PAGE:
Another good link: http://www.tech-faq.com/tv-channel-frequencies.shtml

  16. #16
    Quote Originally Posted by chambers View Post
    I just scanned frequencies for Boston and found that channels 22, 24, 25, 26 & 28 were open. But, we have a TV station "Fox 25" operating in the area. Wouldn't that chew up channel '25' on this list? Or am I missing something?
    Fox 25 in Boston actually transmits on digital channel 31. 25 is their virtual channel number.
    Brendan Lafferty
    B-Sharp Entertainment
    Taunton MA
    www.southcoastdj.com

  17. #17
    Question:

    With wireless mikes today being digital, are you able to use multiple mikes on any given single channel?

    Or does this mean only one mike per channel?

    Wouldn't production companies require more than the 3, or 5, or 7 microphones (channels) that are available in each of these areas.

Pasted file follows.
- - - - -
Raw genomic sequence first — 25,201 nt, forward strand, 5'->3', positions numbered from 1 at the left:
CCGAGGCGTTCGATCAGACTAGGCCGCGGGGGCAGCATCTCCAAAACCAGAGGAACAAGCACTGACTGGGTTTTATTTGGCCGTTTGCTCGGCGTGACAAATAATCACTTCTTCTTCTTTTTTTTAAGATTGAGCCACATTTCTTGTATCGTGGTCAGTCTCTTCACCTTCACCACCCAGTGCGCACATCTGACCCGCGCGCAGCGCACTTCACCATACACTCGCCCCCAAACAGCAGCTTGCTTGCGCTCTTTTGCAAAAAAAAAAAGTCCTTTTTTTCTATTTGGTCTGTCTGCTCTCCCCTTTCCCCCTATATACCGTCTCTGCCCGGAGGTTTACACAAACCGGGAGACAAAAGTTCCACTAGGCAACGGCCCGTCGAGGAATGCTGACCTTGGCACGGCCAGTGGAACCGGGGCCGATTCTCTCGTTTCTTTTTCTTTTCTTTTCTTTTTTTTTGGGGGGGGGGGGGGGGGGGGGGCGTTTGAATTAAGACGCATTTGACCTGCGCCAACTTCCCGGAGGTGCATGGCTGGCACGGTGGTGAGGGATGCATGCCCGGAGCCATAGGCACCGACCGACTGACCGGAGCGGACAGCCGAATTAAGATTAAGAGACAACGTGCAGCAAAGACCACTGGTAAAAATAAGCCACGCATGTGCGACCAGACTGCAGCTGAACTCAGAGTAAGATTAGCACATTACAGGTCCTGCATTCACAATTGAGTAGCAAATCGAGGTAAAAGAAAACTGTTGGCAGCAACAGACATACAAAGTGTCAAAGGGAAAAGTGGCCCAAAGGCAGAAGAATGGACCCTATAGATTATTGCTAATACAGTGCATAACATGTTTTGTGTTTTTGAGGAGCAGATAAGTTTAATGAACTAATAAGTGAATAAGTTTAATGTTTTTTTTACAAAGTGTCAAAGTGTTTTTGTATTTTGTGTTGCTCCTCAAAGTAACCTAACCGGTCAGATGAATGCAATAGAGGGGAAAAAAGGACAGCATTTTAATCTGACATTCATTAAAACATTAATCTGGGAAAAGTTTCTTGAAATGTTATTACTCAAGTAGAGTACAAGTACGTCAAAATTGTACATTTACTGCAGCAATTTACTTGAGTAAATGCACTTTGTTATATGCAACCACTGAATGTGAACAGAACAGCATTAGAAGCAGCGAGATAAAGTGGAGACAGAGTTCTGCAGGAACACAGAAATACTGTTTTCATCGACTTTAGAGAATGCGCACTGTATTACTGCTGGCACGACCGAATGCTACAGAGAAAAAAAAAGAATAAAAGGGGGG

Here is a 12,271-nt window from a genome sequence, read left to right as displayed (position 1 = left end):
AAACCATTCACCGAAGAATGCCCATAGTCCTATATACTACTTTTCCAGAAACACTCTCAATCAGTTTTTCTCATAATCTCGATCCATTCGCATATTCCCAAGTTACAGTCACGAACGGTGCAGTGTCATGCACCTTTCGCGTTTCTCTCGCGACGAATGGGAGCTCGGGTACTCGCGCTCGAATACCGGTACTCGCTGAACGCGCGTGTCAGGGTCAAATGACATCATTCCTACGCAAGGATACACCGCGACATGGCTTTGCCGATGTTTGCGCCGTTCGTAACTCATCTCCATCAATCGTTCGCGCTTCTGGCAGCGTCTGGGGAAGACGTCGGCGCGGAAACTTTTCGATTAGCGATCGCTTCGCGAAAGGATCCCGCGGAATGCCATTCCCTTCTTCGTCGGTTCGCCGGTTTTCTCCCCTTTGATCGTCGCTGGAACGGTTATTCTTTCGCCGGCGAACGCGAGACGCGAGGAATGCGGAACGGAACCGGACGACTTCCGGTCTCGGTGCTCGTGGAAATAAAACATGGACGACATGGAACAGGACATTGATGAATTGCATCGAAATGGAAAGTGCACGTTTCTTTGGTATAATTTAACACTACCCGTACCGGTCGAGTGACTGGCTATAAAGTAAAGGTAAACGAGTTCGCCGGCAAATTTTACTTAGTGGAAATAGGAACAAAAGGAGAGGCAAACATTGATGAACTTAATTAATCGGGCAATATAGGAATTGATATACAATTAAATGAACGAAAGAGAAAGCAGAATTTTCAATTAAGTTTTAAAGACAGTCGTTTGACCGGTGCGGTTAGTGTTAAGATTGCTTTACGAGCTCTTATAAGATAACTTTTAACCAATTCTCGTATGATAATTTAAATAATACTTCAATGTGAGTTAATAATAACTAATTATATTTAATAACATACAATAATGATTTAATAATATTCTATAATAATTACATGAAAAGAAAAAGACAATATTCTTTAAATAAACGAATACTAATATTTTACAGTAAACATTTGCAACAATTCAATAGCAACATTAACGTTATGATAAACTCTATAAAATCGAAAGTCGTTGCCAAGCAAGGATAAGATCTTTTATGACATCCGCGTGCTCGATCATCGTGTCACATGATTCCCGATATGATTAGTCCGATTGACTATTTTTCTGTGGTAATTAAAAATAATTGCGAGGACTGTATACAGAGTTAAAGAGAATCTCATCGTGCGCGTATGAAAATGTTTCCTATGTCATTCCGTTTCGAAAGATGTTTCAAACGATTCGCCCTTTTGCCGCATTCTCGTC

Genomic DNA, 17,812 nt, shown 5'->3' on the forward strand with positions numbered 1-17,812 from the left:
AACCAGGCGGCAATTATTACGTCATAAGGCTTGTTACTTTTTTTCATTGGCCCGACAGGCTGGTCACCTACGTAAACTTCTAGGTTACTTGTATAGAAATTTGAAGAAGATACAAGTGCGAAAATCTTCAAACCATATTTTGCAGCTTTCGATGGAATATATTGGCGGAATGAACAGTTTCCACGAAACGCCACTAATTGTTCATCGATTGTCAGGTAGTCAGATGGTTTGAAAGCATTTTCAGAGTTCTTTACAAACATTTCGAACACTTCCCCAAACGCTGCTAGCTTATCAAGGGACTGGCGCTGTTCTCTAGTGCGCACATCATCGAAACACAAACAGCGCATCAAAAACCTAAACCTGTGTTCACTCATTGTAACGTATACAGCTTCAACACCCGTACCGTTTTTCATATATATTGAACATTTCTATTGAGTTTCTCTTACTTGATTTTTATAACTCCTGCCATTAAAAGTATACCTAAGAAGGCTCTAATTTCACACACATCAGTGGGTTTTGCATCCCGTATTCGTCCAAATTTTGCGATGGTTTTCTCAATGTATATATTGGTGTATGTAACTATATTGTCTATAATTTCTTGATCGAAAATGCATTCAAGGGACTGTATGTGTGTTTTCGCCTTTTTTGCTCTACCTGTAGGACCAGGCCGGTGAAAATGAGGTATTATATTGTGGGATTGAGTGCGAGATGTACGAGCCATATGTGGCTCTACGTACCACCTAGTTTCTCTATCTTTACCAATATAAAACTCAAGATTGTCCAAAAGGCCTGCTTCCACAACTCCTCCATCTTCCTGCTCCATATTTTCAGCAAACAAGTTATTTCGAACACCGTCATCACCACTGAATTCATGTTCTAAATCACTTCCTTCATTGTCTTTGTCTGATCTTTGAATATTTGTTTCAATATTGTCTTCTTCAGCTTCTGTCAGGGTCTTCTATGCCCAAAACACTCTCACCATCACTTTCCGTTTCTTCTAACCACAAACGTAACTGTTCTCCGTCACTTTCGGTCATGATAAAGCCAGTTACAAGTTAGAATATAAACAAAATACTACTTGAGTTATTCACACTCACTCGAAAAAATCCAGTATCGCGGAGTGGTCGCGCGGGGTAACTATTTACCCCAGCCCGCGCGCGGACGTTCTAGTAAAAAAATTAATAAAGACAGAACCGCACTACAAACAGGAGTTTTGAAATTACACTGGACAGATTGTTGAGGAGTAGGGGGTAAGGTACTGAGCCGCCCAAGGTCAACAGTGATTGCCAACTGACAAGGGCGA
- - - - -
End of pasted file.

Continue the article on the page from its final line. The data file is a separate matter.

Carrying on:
I don't believe our low level microphone transmissions are serious enough to cause any communications problems to others, it's more of an issue from our side of the matter.

    When you come across a broadcast signal as strong as TV, Radio, or commercial communication on the band your mike reciever picks up, then you are S.O.L. and won't be able to use them.

    I'm waiting for the first report of an issue. As time goes bye and more usage is happening it may, or may not be a real issue for the previous wireless units to continue to be reliable.

    I'm curious about digital encoding that allows hundreds (thousand or more) of seperate transmissions utilizing the same frequency for all information.

    Can layers of multiple transmitted communications occur from different digital sources across the same frequency and not interfere with each other?